Box Top Hell

In early March, I had Bill’s car detailed while he was in China. I emptied the car – a relatively minor task as his is only driven to a parking lot every day. Whereas with my van, I need multiple bags to empty it as the inside looks more like a rocket ship that has been on a five-year mission with no link to outside resources or disposal systems. I cleared everything but the ice scraper; it was lodged so tightly under the front seat that I couldn’t get it to budge. I left it for the detailer to deal with. It wasn’t until a little spring snow storm that we realized the scraper wasn’t in the car. I called the detailer and told him it was missing. His voice was hesitant. I confirmed that it was bright orange and asked him to hold onto it for me. He agreed. The snow melted and the ice cleared for a few days, and I never made the left-hand turn to get the scraper. It snowed again. It melted again.

Mid-April after another light snow, I finally stopped in on a Saturday morning. The detailer wasn’t there but the mechanic who had space next door was working, and he came out of the office that they shared. I explained my mission, and he told me to have a look around.

Standing outside of the detailer’s cleaning bays was set of metal shelves, the kind you build and place in your garage for storage. On the first shelf was a collection of at least 25 ice scrapers covered in a light coat of snow! I immediately understood. “Oh my gosh, these are his Box Tops!”

Box Tops. Those little pink rectangular ¾” x 1” shapes you cut out of cereal boxes, cake mix boxes, toilet paper packaging – aka: garbage, collect them for your school, and send them in with your kid. Then some poor schmuck neatly trims each one of thousands and tapes them to a piece of paper, submits them to the Box Top Company, and receives pennies per Box Top. Actually, I just researched the value, and it is 10 cents per Box Top that the school gets.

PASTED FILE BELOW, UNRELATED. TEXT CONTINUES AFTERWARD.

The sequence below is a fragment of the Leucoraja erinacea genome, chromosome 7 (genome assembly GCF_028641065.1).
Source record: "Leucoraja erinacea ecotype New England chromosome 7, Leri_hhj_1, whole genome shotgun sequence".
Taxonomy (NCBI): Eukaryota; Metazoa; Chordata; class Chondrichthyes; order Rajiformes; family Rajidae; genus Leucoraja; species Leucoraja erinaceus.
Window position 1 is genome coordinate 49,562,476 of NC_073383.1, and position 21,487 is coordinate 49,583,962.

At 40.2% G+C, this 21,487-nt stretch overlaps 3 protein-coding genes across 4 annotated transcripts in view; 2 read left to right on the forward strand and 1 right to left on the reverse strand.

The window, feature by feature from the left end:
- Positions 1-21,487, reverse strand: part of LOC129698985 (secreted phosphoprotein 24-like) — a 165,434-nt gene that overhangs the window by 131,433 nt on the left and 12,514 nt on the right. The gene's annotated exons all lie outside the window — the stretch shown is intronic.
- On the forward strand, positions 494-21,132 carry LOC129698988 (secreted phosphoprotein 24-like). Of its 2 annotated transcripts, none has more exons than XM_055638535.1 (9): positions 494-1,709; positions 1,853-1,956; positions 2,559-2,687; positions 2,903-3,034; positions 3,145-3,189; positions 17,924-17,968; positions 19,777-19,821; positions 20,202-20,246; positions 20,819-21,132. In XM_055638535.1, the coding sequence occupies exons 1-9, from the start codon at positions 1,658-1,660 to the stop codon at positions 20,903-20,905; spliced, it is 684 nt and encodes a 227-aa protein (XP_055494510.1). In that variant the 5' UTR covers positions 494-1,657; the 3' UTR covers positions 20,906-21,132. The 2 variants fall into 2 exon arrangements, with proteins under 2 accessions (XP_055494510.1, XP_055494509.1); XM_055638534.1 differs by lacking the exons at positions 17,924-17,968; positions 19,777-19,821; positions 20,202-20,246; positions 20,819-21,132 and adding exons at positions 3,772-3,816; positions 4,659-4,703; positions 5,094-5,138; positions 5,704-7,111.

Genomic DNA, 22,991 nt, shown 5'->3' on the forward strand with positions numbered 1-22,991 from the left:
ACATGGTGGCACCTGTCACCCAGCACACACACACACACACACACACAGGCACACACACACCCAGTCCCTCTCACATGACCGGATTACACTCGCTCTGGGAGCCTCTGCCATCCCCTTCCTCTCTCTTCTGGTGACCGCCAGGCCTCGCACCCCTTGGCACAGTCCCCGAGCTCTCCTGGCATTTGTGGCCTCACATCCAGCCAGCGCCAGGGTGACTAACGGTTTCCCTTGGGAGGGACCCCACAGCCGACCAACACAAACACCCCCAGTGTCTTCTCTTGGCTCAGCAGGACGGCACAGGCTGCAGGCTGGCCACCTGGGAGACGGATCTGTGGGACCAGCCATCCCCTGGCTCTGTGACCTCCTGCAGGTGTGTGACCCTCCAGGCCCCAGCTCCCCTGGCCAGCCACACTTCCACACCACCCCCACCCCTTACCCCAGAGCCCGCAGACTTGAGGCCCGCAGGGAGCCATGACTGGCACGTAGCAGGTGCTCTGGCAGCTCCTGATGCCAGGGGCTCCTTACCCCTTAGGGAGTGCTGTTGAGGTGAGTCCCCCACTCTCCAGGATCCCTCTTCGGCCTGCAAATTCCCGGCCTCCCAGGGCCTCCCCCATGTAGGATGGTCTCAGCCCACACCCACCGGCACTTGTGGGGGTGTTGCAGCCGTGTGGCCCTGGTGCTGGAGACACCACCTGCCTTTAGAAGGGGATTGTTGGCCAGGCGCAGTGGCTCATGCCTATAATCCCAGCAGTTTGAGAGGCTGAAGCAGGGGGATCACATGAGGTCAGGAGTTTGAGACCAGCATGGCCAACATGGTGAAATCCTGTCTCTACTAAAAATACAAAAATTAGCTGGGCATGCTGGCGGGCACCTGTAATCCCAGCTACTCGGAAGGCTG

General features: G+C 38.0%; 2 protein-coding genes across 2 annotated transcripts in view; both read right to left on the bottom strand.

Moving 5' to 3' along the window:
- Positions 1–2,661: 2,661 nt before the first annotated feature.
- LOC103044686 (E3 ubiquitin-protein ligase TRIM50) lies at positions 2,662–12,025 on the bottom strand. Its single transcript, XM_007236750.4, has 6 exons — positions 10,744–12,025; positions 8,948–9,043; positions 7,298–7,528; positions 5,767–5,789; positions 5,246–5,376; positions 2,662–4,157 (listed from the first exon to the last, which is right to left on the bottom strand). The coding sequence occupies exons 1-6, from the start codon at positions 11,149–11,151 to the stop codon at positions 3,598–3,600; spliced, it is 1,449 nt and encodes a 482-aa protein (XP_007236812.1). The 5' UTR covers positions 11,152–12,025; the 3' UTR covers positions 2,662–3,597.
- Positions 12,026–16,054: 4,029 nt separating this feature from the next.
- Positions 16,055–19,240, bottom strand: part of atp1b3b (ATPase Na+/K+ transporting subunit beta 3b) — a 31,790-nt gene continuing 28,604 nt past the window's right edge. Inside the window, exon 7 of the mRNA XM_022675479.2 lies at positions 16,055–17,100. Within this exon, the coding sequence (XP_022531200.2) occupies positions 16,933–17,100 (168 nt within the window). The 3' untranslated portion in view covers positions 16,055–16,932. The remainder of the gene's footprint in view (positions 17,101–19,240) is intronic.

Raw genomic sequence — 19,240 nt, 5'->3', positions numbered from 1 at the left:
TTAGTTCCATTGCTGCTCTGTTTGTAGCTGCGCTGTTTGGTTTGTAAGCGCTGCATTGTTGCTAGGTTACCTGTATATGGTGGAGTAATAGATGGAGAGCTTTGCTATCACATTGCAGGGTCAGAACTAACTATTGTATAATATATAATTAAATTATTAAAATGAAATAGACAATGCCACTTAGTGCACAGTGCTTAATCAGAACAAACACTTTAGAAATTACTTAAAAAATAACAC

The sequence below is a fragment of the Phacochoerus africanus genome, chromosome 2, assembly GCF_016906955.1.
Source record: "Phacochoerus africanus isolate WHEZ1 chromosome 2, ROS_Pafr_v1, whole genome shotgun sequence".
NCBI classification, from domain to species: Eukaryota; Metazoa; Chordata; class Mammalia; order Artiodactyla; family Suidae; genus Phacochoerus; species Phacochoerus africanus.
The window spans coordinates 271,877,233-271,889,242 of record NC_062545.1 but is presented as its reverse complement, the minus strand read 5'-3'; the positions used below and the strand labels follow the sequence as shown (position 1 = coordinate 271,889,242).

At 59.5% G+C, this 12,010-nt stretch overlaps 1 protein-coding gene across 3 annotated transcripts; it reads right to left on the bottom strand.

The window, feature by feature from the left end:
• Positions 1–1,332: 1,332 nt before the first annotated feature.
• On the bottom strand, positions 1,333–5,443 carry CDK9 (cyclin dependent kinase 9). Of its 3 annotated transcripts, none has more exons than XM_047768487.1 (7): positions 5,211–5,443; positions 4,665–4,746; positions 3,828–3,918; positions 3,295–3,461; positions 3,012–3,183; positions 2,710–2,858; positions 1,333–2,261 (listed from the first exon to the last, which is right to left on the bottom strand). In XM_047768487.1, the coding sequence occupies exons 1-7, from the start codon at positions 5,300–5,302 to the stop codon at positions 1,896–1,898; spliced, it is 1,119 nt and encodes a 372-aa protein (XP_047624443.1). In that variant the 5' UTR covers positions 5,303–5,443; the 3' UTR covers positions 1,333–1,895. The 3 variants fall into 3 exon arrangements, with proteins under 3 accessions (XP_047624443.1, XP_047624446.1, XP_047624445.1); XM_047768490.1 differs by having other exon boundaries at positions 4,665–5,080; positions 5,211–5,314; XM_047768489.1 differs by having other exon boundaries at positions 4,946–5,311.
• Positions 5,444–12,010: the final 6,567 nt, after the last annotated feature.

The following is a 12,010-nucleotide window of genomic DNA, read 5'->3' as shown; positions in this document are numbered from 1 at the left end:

Liam’s school has a Box Top fundraising program, so I thought it would be good for him to be responsible for cutting them out and collecting them. Every time I opened a package with a Box Top, I put the empty in a large clay crock in the hallway next to the mudroom. In open view so we would see it. In open view so when it overflowed we would trip on the garbage.

Weekdays were scheduled with activities and the calendar never included “Box Top trimming.” Occasionally, on the weekends I would get the scissors out and set up a Box Top trimming station, but Liam would get a couple trimmed and complain: sore fingers cutting the cardboard packaging. I would finish.

Fourth grade progressed this way: September through June. Ten months of “this would be a good job for Liam”; then I would trim them. Out of desperation, Bill also picked up the overflowing packaging occasionally and trimmed the pieces out of the garbage. We persisted and by the end of the year had a small baggie full of Box Tops. When the school newsletter announced the end of the Box Top campaign for the year, Liam took them to school. Relief was imminent: from homework AND from Box Top collection.

At the end of last June, I pulled out forgotten backpacks that had been shoved into corners of the mudroom. The annual unloading of backpacks from the school year ensued. In the outer pocket of Liam’s backpack was the baggie full of Box Tops. I cussed. I threw them away. I officially declared the Malcolm family incapable of collecting Box Tops.

This last school year, Liam’s efforts were focused on using his agenda book, making sure the right books came home each night, packing all the homework to return to school the next day, plus reading, writing, and arithmetic. And I wrote a check to cover the Box Top assignment, plus extra guilt dollars. I’m confident the school made off much better financially by driving the Malcolms into Box Top hell.

Yes, the ice scraper collection clearly reflected a task my detailer simply could not get his head around. I felt for the guy, but I was not happy to see no bright orange scraper on the shelf. Wishing I had made this left-hand turn weeks ago, I stepped into the messy shared office hoping it might be inside. Propped in plain view on another set of metal shelves: Bill’s orange ice scraper. I bet that bit him every time he walked through that door.

Our big clay crock holds wooden swords and bows and arrows now. Medieval weaponry. Much less stress than Box Tops.